Friday, 12 October 2007

The Girl: Telling It Like It Is For Three And A Half Years

Scene 1


Me: Who's more clever, Mummy or Daddy?
The Girl (without hesitation): Daddy.
Me: Really? You're sure?
The Girl: Yep.
Me: How come?
The Girl: Daddy can juggle.



Scene 2

Me (in a flap): Look, you've got to stop running away from me in the street. My job is to take care of you, sweetheart, and keep you safe and I can't do that if you keep dashing off so please listen, I need your help to do my job so don't do that again. OK?
The Girl: But Mum, that's not your job, your job is writing.



What the hell is she going to be like when she's a teenager?

Stumble Upon Toolbar

6 comments:

Emma said...

Just tell her that when Daddy can unicyle the length of the road, the drinks are on you.

She's obviously got your number in other ways too, but there are ways to make the most of it. If not running in the road's a joint operation, no reason why the writing shouldn't be, in due course. My daughter's a dab hand with filing and my tax return, and though my son refuses to read my work, (and I don't blame him: at no age do you want to know that your mother knows All That Stuff) he's been the most fantastic rep for it at school.

Eve said...

Make the most of it, really, for when they reach that teenage stage they stop talking and just start grunting or yelling.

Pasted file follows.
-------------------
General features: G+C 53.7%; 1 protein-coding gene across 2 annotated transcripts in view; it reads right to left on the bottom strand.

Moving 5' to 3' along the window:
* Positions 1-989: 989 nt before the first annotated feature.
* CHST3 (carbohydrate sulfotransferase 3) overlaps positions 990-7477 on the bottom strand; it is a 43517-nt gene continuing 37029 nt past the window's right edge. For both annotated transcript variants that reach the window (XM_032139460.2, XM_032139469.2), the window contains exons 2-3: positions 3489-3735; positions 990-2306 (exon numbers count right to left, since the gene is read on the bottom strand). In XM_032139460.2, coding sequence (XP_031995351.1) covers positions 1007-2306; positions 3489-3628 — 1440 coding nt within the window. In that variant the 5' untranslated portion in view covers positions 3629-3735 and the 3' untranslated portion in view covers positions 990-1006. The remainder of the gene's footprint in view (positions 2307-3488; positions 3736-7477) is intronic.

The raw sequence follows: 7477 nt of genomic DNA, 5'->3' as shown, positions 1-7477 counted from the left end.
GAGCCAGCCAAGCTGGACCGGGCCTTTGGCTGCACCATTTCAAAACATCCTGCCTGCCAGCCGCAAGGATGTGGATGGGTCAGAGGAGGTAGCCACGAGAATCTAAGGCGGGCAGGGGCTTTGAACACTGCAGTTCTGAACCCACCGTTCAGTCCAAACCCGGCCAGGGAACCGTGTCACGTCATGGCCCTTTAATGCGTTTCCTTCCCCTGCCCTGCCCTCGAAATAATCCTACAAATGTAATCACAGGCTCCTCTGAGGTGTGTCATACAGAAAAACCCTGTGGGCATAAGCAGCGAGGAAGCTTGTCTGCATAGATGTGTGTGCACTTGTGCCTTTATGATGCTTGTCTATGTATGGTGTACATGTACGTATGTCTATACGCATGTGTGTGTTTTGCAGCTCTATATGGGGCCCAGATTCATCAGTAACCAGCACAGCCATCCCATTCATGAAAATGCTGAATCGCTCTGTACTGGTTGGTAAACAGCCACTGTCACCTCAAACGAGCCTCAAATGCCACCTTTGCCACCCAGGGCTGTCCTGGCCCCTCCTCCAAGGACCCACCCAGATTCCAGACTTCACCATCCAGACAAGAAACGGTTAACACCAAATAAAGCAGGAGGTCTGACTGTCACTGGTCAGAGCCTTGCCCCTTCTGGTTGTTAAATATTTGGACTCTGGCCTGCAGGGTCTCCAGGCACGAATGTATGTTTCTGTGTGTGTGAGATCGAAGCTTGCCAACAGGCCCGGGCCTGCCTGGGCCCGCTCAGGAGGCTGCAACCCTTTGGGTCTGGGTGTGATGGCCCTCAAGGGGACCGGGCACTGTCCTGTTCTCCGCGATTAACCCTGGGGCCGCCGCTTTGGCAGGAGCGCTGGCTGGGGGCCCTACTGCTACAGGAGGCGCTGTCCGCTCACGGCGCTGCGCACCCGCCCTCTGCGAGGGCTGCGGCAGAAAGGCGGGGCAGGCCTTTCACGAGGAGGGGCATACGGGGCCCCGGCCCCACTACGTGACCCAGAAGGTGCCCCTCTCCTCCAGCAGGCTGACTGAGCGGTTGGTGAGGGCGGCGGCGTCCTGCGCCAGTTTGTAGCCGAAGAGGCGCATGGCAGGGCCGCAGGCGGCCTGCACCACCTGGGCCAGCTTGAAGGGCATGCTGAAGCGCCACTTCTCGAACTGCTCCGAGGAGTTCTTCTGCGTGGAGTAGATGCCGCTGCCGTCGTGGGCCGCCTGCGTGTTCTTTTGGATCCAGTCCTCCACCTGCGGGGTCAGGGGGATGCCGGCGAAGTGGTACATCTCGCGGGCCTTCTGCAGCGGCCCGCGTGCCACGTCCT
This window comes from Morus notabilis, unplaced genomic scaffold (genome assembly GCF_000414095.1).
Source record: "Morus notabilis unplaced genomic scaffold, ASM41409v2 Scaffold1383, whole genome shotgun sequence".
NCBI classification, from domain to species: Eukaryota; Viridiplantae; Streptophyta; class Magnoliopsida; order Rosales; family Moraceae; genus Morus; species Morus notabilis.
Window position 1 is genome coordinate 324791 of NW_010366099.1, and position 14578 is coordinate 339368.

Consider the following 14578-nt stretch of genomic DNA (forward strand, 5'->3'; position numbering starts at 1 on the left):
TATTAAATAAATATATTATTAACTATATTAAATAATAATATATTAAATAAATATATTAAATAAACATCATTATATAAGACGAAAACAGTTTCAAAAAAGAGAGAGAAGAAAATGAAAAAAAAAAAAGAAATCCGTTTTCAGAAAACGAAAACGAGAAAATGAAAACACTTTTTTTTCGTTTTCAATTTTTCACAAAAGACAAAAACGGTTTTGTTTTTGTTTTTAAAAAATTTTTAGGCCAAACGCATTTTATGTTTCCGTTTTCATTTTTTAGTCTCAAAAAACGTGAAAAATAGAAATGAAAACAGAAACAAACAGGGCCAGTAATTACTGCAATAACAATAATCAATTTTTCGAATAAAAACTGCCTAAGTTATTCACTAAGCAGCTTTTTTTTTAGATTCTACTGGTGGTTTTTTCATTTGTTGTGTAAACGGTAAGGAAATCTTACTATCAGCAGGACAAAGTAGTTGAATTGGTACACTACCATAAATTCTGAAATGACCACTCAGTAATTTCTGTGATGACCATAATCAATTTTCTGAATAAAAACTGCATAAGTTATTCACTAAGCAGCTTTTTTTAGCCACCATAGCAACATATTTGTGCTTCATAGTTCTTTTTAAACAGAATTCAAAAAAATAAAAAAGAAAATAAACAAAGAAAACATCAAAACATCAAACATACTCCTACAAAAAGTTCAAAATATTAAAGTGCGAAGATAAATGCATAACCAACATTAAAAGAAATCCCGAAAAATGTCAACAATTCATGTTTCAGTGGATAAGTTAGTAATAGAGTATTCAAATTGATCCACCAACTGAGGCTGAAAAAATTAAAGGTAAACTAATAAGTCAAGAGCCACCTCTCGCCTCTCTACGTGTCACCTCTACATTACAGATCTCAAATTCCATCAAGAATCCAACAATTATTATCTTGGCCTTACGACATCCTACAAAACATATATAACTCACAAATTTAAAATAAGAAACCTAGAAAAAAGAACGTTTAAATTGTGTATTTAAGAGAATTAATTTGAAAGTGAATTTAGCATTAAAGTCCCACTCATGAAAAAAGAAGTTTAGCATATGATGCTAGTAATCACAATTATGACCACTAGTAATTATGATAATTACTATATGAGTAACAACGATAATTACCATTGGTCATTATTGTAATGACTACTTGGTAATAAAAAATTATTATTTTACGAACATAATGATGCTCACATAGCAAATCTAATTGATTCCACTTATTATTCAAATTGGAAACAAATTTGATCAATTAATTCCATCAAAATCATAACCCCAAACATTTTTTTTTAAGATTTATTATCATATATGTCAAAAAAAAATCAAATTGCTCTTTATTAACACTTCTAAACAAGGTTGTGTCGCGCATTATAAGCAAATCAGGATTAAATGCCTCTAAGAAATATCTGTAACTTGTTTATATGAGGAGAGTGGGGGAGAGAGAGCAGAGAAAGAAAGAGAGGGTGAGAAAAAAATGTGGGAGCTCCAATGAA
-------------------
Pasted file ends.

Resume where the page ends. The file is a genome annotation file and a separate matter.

I've spent most of the day apologising for things that are way beyond my control just to stop having doors slammed into my face and 'I hate you' screamed from behind it!

And she's just 10!

Ross said...

Wow. Kids sound great. Makes me want to rush out and have a whole mess of 'em.

Jenn said...

I've got a three year old who tells me to shut up, stop doing that, and never touch her stickers ever, ever, ever again. She had clearly inherited my misanthropy. Thanks for the comment on your blog - yours made me smile: there's a lot here I can empathise with :)

Susie said...

This brings back memories of 24 years ago when I was amazed by a 3 year old's ability to make a valid point. Her father relinquished responsibility in the playground as she took off her shoes to get a better grip when climbing the wire fencing andI think he expected me to wait for him to get home (at 8 or 9 p.m.) so I could go shopping alone! Nothing changes: she still does everything her 'own self'.

Mum'sTheWord said...

Thanks for these comments. Often these days I look at her and think: 'I'm in very safe hands'.